After the news got out that she had made me drive 24 hours at the drop of a hat simply to fire me (which incidentally cost my mom $500 in movers' fees to finish the move that I wasn't able to), she lost enough of her local patrons that she couldn't sustain the business and filed for bankruptcy less than a year later."
"First day at my first job out of UNI: I pushed my code changes straight onto develop. I landed a great gig as a junior software developer at one of the very few studios in my city, and was loving it, but got distracted when pushing some code. Instead of my feature branch, develop suddenly had this untested bit of fresh graduate muck all over it.
I was freaking out thinking they were going to fire me and give me a fine or something, but they were really chill and understanding about it all. Never made another git mistake again though!"
We've all seen a teacher do this.Giphy
"I was a teacher, accidentally said the f word in front of the students since they were provoking me. None of the students bothered reporting it to the principal. I felt like I was pretty lucky."
That's a forgiving boss.
"I had a bad jaw infection because of a tooth. The doctor put me on antibiotics and gave me tylenol with codeine. I took two before I went into work and brought the bottle with me.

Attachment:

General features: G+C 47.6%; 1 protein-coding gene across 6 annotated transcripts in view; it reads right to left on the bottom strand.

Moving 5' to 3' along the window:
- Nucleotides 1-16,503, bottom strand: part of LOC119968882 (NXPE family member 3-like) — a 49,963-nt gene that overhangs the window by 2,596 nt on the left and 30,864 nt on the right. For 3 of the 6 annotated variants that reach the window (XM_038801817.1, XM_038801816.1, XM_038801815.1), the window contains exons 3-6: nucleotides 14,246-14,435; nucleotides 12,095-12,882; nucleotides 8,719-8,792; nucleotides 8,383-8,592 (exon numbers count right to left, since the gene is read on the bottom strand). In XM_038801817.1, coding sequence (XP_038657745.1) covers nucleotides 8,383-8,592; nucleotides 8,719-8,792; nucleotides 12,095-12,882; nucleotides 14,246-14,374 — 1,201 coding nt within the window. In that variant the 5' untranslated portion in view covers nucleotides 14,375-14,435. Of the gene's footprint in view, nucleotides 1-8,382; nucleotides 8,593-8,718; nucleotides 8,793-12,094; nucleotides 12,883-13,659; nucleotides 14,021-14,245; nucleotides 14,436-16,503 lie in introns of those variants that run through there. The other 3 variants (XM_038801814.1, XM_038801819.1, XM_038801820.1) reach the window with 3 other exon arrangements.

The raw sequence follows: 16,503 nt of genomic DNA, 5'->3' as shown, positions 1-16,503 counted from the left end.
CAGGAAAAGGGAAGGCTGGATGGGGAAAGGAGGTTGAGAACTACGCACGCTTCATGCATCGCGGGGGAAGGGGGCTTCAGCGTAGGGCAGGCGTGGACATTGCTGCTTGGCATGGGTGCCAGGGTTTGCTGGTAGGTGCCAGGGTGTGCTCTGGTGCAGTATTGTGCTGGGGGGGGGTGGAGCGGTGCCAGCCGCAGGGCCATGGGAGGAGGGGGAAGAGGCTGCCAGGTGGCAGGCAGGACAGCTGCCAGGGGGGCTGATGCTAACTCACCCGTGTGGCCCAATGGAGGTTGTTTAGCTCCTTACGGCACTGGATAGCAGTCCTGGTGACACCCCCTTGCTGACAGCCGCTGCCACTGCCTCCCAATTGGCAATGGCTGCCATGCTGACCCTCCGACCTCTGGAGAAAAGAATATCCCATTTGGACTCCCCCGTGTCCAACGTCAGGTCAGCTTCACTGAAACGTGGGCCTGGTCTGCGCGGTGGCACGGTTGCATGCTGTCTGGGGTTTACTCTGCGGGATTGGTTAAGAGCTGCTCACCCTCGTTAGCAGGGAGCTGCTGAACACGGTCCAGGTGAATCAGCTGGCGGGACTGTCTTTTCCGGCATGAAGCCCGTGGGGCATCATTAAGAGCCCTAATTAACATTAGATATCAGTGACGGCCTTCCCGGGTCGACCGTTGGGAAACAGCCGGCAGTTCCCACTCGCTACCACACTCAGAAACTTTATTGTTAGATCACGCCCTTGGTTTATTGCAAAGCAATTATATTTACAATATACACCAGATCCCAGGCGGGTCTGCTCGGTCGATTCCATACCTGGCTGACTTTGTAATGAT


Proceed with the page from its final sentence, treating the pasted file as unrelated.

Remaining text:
Well after an hour the pain was still killing me so I took another two. Repeat every hour for 3 hours. Let's just say I could not stand up straight and was really out of it. Someone noticed me wobbling and got the boss. He came over and asked me if I was alright and what was wrong so I told him. He asked me where the bottle was and then took it and locked it in his desk drawer.
He walked back over to my work station with a chair and asked if I was okay to keep working. I told him I was so he set me in the chair and let me continue. Never said a word to me about it after and gave me the bottle back at the end of the day."
"I let a guy walk out with about $50 worth of food because it was my second day and I had no idea how to ring up phone orders.
Another time my drawer came up $10 short. I still don't know what happened but I never heard anything about it after that day."